French: use of lequel (people or just things)?

Callaina

Feles Curiosissima
Hi! Quick French question here. My textbook tells me that lequel and qui are used as relative and prepositional pronouns, and that lequel (and its inflected/contracted forms) is used only for things, whereas qui is used for people. But then it goes on to give as example sentences:

Il parlait aux étudiants parmi lesquels plusieurs venaient d'outre-mer.
Quels sont les gens auxquels vous écrivez?
C'est un homme énigmatique autour duquel beaucoup d'autres se groupent.


...So what's going on here?? :doh:
 
Wuzzadeel, @bumblebee? Yiz gunna do yiz job'ses fuh Chrayssakes? Are you PMing her as we speak?
 

Pacifica

grammaticissima
Staff member

Pacifica

grammaticissima
Staff member
Yeah, what dialect is that?
 

Pacifica

grammaticissima
Staff member
It's obviously some form of English, whether real or imaginary I know not.
 
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Pacifica

grammaticissima
Staff member
It sounds more normal than your post looked.
 
The pleonastic plural (you's guys) is a real feature, but it's often exaggerated for effect, like on Futurama.
 

LCF

One of "those" people
He is awesome... the guy from Boston....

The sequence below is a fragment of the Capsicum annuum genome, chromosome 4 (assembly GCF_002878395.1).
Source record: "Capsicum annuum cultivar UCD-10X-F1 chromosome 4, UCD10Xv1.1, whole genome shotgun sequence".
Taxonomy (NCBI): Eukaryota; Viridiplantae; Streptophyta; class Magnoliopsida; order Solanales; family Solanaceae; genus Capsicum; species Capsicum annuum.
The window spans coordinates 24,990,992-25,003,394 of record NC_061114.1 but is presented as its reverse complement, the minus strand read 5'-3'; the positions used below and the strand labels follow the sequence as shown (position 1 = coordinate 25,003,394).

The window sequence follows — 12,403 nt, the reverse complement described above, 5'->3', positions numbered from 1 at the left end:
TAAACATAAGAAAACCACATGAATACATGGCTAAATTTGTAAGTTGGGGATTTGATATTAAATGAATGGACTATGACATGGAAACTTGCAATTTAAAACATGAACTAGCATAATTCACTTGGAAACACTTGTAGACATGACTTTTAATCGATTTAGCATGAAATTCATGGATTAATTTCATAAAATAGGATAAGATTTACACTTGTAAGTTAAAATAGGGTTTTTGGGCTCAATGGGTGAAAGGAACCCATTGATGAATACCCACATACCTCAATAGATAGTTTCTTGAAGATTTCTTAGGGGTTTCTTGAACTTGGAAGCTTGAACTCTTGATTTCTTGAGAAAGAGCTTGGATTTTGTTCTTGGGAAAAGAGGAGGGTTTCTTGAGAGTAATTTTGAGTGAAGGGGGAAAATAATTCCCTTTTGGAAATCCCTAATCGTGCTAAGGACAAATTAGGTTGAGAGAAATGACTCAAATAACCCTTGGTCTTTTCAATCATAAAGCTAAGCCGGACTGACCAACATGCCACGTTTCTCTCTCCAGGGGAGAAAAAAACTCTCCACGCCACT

Had a hunch you'd say that.
;)
 

Issacus Divus

H₃rḗǵs h₁n̥dʰéri diwsú
illum qualis!?
 

Pacifica

grammaticissima
Staff member
Well, more like illum qualem, I guess.
 

Pacifica

grammaticissima
Staff member
Off the top of my head, just like that... Maybe I'll miss things but, the most important thing to know, I think, is that you shouldn't use "qui" after a preposition if you're talking about a thing. "Le livre avec qui je t'ai tapé sur la tête" sounds ludicrous because it sounds, indeed, as if the book were somehow a person.

Other than that, they're often interchangeable, though lequel will sound rather more formal in some contexts; e.g. "Cicéron, lequel fut, de l'avis de tous, le plus grand des orateurs romains..." sounds like something you might read in a book or hear in a formal speech, whereas "Cicéron, qui fut..." sounds a tad more everyday (though the rest of the wording is still kind of formal).
 

Issacus Divus

H₃rḗǵs h₁n̥dʰéri diwsú

Pacifica

grammaticissima
Staff member
Come to think of it, there's also a distinction between defining and non-defining relative clauses. Forms of lequel will be used in defining ones only after prepositions, I think.
 

Pacifica

grammaticissima
Staff member
Cf.

The book, which was good, was on the table.
=
Le livre, qui était bon, était sur la table.
Or
Le livre, lequel était bon, était sur la table.
Both are OK, though the second one sounds very formal.

But
The book that was good was on the table.
=
Le livre qui était bon était sur la table.
Le livre lequel était bon était sur la table.
 
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Pacifica

grammaticissima
Staff member
The French questions people ask on here often concern things I've never thought about, so I need to think to figure out the rules myself. The rules are there somewhere in my head, but at a subconscious level, and I have to extract them from there to bring them to the conscious level.
 
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